TAMPA — When the NCAA men's hockey Frozen Four was staged locally for the first time two Aprils ago, every local amenity — from yachts to warmth to MacDill Air Force Base — was exhausted to impress skaters and spectators alike.
That first impression led to a second date.
On Wednesday, the NCAA announced Tampa has been awarded the 2016 Frozen Four, again to be held at the Tampa Bay Times Forum. The announcement comes 20 months after 18,818 filled the same arena to watch Boston College top Ferris State, 4-1, in the 2012 final.
"We're really excited about that. Tampa did an amazing job last time. I think they recognize that," Tampa Mayor Bob Buckhorn said.
"We do these events as well as anyone in the country," he added, mentioning Tampa's job hosting the Republican National Convention and four Super Bowls. "We're a community comfortable with hosting these large sporting events. We do it without a lot of drama."
The Tampa Bay Sports Commission and the University of Wisconsin collaborated on the latest bid which, unlike the one submitted by Tampa eight years ago for the 2012 event, was not done in person. Both will serve as co-hosts.
"I think our presentation really was the 2012 Frozen Four. That was really our audition," commission executive director Rob Higgins said.
"We're a nontraditional site, we'll be the first to tell you that. But our affinity and our love for treating the student-athletes and fans at the highest level possible, it can't be denied.
"We couldn't be more grateful to the NCAA for giving us another chance to take those lessons we learned and try to make the bar go even higher this time around."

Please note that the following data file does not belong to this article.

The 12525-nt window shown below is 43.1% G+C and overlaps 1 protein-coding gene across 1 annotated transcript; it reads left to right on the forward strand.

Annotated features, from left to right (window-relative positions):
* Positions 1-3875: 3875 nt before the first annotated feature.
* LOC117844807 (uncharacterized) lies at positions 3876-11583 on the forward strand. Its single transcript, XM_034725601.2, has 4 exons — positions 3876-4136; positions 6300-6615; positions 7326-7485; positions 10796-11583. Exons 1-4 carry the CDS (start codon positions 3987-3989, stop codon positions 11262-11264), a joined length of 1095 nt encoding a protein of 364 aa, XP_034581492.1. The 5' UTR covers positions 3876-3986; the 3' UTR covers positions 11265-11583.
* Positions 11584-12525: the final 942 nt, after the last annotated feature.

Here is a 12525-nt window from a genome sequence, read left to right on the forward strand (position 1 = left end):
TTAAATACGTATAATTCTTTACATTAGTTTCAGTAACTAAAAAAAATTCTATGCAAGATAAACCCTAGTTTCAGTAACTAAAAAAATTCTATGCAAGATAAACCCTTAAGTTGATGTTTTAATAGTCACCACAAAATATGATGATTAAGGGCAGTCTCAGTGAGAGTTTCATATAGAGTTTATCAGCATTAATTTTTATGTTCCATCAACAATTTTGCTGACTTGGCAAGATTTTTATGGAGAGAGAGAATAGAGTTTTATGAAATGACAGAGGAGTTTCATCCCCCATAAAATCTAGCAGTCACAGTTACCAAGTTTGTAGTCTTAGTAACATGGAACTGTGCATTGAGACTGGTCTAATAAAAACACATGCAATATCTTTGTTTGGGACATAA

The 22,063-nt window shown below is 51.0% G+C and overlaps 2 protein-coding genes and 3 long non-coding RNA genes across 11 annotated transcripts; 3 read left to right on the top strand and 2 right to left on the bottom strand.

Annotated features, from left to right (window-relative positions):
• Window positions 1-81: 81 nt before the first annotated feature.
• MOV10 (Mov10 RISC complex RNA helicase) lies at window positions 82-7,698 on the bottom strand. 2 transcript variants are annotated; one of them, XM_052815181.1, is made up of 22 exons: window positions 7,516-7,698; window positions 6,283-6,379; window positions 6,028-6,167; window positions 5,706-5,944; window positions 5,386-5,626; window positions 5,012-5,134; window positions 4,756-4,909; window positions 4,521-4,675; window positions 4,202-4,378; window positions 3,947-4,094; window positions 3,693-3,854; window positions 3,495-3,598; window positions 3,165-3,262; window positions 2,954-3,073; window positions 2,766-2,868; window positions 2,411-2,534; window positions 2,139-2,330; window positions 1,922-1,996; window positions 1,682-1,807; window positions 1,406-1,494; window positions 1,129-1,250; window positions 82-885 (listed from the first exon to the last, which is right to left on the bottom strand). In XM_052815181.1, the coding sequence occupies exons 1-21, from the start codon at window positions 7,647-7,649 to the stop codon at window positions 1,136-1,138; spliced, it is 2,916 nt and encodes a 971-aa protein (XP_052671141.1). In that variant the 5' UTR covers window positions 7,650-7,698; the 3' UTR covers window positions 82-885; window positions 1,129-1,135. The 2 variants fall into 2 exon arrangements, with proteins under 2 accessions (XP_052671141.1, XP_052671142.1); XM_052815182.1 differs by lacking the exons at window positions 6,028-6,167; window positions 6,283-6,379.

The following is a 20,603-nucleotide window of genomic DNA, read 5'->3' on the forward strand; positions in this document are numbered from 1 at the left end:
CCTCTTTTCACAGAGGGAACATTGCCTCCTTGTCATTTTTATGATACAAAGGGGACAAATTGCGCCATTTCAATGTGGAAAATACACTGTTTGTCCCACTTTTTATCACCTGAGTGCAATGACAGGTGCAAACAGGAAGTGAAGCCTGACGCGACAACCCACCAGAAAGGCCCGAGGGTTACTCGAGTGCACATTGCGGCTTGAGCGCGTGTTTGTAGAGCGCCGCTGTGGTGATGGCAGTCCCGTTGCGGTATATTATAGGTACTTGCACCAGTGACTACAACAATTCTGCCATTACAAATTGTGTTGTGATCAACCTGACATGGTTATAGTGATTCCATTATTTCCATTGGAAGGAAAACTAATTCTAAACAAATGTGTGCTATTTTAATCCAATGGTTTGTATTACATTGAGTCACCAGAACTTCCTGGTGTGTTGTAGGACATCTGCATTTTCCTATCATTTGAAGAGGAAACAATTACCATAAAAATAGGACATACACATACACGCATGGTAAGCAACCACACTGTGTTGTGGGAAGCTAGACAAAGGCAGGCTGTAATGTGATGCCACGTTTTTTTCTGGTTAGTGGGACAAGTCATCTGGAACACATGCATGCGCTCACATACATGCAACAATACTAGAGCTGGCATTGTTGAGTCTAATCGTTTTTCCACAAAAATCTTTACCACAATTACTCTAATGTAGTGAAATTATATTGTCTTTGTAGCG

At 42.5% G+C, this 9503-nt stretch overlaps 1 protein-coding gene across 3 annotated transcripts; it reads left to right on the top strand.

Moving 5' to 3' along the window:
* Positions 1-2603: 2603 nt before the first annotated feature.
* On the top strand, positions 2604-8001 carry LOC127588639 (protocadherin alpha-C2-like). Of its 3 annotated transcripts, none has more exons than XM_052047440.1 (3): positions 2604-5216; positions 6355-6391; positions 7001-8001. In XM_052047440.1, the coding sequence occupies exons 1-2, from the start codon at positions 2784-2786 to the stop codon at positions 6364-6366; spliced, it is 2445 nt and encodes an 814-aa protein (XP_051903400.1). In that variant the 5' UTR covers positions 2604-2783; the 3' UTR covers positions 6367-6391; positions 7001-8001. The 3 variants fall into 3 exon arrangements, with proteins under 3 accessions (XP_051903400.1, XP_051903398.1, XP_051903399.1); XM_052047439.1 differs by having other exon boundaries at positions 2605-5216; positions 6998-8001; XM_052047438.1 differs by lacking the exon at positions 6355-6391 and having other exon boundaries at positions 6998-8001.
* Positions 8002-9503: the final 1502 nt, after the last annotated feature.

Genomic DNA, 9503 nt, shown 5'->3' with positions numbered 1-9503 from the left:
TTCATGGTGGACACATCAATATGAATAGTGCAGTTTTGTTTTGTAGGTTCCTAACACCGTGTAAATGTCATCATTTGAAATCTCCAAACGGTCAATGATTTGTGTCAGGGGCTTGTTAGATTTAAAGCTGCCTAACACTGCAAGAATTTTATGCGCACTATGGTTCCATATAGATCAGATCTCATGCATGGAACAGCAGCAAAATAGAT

Upstaging the spectacle it produced in its inaugural frozen foray could be daunting. Shortly after the '12 title game, then-NCAA Division I men's ice hockey committee chairman Sean Frazier said Tampa "has exceeded every expectation that I've had."
According to the Tampa Bay Sports Commission, the event created nearly 15,000 visitor room nights for local hotels and generated more than $10 million in direct visitor spending.
When teams landed at Tampa International Airport, a red carpet greeted them on the tarmac, along with hundreds of youth hockey players with sticks raised. The team receptions were held on the Yacht StarShip, which circled Harbour Island.
Instead of presenting the Hobey Baker Award — hockey's Heisman Trophy — on the ice in the hosting arena during the tournament weekend, the ceremony was moved to a small theater on MacDill Air Force Base.
Hobey Baker was a military aviator who died while test-piloting a plane in World War I.
"For us, it's a validation of the work that we did in 2012," said Tampa Bay Lightning spokesman Bill Wickett, whose club partnered with Higgins' group in pulling off the event.
"I think there were a lot of questions about how Tampa could do in hosting a Frozen Four and we did everything we could to prove ourselves and put on a great event."
Higgins declined to offer financial specifics of his group's bid package, saying such a disclosure could "hurt us the next time we're fortunate to be able to bid on it."
The geographically bizarre partnership with Wisconsin is more natural than it seems, he added. The Badgers previously have played in four Outback Bowls at Raymond James Stadium, and Frazier once was the school's deputy athletic director.
"I know it sounds like an odd pairing from a geography standpoint," Higgins said, "but we've had a really good relationship with them throughout the years."
Several other championship venues were awarded Wednesday.
USF will host the NCAA Division I outdoor track regionals in 2018. The University of Tampa will host the Division II women's volleyball championships in '15, the 2015-16 outdoor track and field meet (at Bradenton's IMG Academy) and the '18 women's lacrosse championships.
Saint Leo's Abbey Course will host the NCAA Division II men's and women's cross country regionals in 2015-16, and the national championships in November 2016.
Buckhorn said he hopes the area's track record of success will continue to pay off as it bids to host the new college football championship game in 2016 or '17.
Times staff writer Bill Varian contributed to this report.